Putting your business on show is a great way of getting noticed. Trade exhibitions are an ideal stage to achieve this, as I wrote last time. There are also plenty of opportunities for a business to create its own events. This leads to greater engagement with customers and stakeholders, and generates a buzz that is unique to your brand.
Choosing an event that will meet your business objectives is key. Here are some of the ways that you can show your brand to its best advantage.
An obvious choice for builders’ merchants is to host a special event in a branch. This could take the form of having a discount day with in-store offers to anybody who comes in, or trade counter deals on specific brands or product lines.
An alternative use of an in-branch open day is to give advice to customers. Ask suppliers to send experts to give demonstrations and provide ‘hints and tips’ on how to get the best out of a product.
For suppliers, it’s vital to capture the attention of merchants when that major new launch is ready. A dedicated event is a superb way of creating excitement and giving merchants the feeling of being the first to see the next big thing.
Choosing a location for the launch depends on the product. If there’s value in showing the latest innovations in manufacture that went into developing the product, then it makes sense to hold the launch at the factory, so that merchants can be given a tour. This gives them a deeper understanding of why the product is so useful to their customers, helping to build sales strategies that will pay off.
Alternatively, consider hosting the launch in a more unusual environment. Find a venue that suits the benefits of the product, or the values of your brand, and you’ll engage with your guests in a memorable and inspiring way.
Conferences and CPD
Many companies boost awareness and influence by setting the agenda on the hot-button topics in the industry. From the housing crisis to the ongoing skills shortage in the construction sector, there are lots of subjects to discuss.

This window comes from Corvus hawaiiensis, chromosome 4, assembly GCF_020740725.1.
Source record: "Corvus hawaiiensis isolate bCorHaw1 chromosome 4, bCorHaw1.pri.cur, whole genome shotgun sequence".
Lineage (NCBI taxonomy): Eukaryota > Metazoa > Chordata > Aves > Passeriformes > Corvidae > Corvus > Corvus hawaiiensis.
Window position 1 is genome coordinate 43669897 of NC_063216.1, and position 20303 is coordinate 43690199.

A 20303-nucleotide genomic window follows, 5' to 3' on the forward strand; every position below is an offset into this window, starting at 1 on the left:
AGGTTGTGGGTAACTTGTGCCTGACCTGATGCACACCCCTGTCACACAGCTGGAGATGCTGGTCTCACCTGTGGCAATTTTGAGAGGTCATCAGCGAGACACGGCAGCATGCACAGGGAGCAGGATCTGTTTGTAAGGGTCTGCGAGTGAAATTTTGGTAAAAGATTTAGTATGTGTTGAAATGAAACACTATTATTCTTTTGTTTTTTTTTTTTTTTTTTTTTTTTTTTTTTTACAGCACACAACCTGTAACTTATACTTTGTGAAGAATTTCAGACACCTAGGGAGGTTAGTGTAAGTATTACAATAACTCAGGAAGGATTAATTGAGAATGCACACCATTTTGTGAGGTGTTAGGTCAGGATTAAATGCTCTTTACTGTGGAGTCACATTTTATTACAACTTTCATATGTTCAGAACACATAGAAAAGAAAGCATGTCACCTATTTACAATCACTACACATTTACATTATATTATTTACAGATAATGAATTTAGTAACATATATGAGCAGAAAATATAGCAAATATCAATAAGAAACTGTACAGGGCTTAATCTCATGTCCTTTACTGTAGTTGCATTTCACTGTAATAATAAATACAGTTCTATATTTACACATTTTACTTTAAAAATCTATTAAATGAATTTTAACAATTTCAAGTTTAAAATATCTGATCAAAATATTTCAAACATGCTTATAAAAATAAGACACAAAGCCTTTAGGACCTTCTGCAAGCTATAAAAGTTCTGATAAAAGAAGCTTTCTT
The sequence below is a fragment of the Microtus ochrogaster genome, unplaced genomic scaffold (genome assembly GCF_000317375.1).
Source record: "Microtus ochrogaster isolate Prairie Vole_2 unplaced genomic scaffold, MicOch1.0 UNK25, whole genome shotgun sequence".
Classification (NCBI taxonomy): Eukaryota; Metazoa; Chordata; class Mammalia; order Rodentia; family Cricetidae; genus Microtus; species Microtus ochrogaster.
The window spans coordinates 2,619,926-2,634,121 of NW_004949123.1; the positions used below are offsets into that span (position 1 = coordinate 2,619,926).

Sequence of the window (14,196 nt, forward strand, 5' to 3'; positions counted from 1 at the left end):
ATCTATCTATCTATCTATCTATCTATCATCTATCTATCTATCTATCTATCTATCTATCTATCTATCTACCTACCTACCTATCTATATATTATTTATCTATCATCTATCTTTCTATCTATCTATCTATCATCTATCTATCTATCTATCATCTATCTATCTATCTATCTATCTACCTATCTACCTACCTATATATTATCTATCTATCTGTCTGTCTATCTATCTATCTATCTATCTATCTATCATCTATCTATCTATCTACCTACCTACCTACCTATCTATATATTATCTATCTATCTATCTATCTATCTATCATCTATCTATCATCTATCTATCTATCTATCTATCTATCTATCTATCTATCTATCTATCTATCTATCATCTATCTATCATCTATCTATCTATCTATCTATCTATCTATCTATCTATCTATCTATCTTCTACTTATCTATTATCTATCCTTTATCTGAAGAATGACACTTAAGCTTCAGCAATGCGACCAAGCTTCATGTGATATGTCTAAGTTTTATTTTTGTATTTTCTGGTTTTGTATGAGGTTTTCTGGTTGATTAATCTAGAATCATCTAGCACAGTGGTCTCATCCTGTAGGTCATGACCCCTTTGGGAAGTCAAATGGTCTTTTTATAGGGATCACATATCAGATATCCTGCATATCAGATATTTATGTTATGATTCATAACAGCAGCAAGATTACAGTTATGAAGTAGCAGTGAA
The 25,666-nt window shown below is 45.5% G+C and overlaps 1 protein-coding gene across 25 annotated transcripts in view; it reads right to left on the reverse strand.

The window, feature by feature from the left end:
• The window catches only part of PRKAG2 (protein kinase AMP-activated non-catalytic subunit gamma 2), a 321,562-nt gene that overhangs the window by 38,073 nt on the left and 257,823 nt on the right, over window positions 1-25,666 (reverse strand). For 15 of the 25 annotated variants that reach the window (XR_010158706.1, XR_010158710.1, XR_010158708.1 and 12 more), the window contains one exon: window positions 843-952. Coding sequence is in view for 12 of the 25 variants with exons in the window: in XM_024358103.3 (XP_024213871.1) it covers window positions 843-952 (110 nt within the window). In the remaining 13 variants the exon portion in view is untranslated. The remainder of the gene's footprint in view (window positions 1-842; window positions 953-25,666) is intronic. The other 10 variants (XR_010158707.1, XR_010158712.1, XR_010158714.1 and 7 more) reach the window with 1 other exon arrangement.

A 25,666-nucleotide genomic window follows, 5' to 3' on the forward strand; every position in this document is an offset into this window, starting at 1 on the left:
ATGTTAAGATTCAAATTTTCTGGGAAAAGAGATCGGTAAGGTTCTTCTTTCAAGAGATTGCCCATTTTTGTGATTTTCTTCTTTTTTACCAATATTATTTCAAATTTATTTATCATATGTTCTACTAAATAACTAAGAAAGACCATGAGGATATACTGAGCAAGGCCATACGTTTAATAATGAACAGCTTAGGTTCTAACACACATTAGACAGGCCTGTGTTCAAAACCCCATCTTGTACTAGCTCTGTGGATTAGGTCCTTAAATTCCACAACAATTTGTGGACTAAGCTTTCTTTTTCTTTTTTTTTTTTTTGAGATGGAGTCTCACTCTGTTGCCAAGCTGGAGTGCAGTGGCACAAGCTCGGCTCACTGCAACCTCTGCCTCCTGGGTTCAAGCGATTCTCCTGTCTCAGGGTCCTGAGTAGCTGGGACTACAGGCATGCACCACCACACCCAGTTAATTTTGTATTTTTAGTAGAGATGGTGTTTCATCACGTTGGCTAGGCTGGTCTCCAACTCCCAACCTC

Hosting a conference or seminar programme can be a valuable means of networking with important stakeholders. These links can be forged before the event even takes place, since a well-planned programme will require a broad mix of speakers from different organisations.
It’s worth offering a certificate to attendees, particularly if you’re targeting professionals such as architects or civil engineers who can count attending towards their CPD.
There’s also value in opening up conferences to double as mini-exhibitions, where a variety of companies can take a space. Not only will this extend the reach of your audience, it can reinforce business relationships with key suppliers or customers.
Sometimes, the best reason to hold an event is to build better relationships. If you want to thank suppliers or customers for their business, getting them together for some food and drink makes a real impression. Even better, link up with another activity – either one where guests can watch, like a race day, or one in which your guests can take part, like a golf day.
Promote, promote, promote
A good event is about starting conversations, so boost your chances by shouting about it before, during and after. Marketing begins well in advance of the big day. Good planning means you can invite potential guests, suppliers and speakers months beforehand, and then keep repeating the message through ongoing PR, social media and email marketing.
Maintain that level of communication during the event itself – these days, with live blogs, Twitter and Facebook Live, you can easily capture the buzz of being there online. And follow-up with news reports, blogs and videos afterwards so that even people who missed the event will know exactly what it was about.
Whatever form your event takes, it will help you to achieve the classic goal of making friends and influencing people, in a way that guests will find useful, memorable and fun, and which will help your business to grow.
Simon Kinnear is director of communications at Balls2 Marketing.